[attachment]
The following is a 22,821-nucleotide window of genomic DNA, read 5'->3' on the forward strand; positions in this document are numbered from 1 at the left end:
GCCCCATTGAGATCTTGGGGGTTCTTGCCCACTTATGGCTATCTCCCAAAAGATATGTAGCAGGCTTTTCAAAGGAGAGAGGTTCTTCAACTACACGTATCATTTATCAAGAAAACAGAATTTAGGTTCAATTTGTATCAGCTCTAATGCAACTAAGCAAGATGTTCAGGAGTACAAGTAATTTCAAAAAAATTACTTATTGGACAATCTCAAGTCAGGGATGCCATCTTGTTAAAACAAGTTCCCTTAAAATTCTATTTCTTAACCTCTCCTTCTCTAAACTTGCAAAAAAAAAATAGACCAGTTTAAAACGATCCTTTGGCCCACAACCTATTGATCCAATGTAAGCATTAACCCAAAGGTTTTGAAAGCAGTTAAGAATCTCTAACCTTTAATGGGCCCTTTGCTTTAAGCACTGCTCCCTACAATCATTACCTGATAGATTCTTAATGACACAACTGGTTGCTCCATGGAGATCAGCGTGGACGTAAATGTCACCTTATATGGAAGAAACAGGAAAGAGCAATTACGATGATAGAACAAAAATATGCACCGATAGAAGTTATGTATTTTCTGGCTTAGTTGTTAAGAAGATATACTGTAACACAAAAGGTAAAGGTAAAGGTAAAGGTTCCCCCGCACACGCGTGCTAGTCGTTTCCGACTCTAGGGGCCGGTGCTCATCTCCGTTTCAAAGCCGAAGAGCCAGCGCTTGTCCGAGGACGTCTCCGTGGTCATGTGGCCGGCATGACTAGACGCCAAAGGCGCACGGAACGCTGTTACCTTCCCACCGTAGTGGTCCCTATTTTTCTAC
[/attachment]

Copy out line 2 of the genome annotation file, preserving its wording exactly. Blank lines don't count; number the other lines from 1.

GCCCCATTGAGATCTTGGGGGTTCTTGCCCACTTATGGCTATCTCCCAAAAGATATGTAGCAGGCTTTTCAAAGGAGAGAGGTTCTTCAACTACACGTATCATTTATCAAGAAAACAGAATTTAGGTTCAATTTGTATCAGCTCTAATGCAACTAAGCAAGATGTTCAGGAGTACAAGTAATTTCAAAAAAATTACTTATTGGACAATCTCAAGTCAGGGATGCCATCTTGTTAAAACAAGTTCCCTTAAAATTCTATTTCTTAACCTCTCCTTCTCTAAACTTGCAAAAAAAAAATAGACCAGTTTAAAACGATCCTTTGGCCCACAACCTATTGATCCAATGTAAGCATTAACCCAAAGGTTTTGAAAGCAGTTAAGAATCTCTAACCTTTAATGGGCCCTTTGCTTTAAGCACTGCTCCCTACAATCATTACCTGATAGATTCTTAATGACACAACTGGTTGCTCCATGGAGATCAGCGTGGACGTAAATGTCACCTTATATGGAAGAAACAGGAAAGAGCAATTACGATGATAGAACAAAAATATGCACCGATAGAAGTTATGTATTTTCTGGCTTAGTTGTTAAGAAGATATACTGTAACACAAAAGGTAAAGGTAAAGGTAAAGGTTCCCCCGCACACGCGTGCTAGTCGTTTCCGACTCTAGGGGCCGGTGCTCATCTCCGTTTCAAAGCCGAAGAGCCAGCGCTTGTCCGAGGACGTCTCCGTGGTCATGTGGCCGGCATGACTAGACGCCAAAGGCGCACGGAACGCTGTTACCTTCCCACCGTAGTGGTCCCTATTTTTCTAC